Co-responding Police-Mental Health Programs: A Review

  • G. K. Shapiro
  • A. Cusi
  • M. Kirst
  • P. O’Campo
  • A. Nakhost
  • V. Stergiopoulos
Original Article


Co-responding police-mental health programs are increasingly used to respond to ‘Emotionally Disturbed Persons’ in the community; however, there is limited understanding of program effectiveness and the mechanisms that promote program success. The academic and gray literature on co-responding police-mental health programs was reviewed. This review synthesized evidence of outcomes along seven dimensions, and the available evidence was further reviewed to identify potential mechanisms of program success. Co-responding police-mental health programs were found to have strong linkages with community services and reduce pressure on the justice system, but there is limited evidence on other impacts. The relevance of these findings for practitioners and the major challenges of this program model are discussed, and future research directions are identified.


Co-responding police-mental health programs Community outreach Mobile crisis response Psychiatric service organization and delivery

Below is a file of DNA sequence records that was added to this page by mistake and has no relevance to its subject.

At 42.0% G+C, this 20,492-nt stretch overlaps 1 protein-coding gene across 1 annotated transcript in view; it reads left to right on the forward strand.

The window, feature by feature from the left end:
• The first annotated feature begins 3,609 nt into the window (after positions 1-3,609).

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Copyright information

© Springer Science+Business Media New York 2014

Authors and Affiliations

  • G. K. Shapiro
    • 1
    • 2
    • 3
  • A. Cusi
    • 1
  • M. Kirst
    • 1
    • 4
  • P. O’Campo
    • 1
    • 4
  • A. Nakhost
    • 5
    • 6
  • V. Stergiopoulos
    • 1
    • 5
  1. 1.Centre for Research on Inner City Health, Keenan Research Centre in the Li Ka Shing Knowledge InstituteSt. Michael’s HospitalTorontoCanada
  2. 2.Department of PsychologyMcGill UniversityMontrealCanada
  3. 3.Institute of Community and Family Psychiatry (ICFP), Lady Davis InstituteJewish General HospitalMontrealCanada
  4. 4.Dalla Lana School of Public HealthUniversity of TorontoTorontoCanada
  5. 5.Department of PsychiatryUniversity of TorontoTorontoCanada
  6. 6.Mental Health ServicesSt. Michael’s HospitalTorontoCanada

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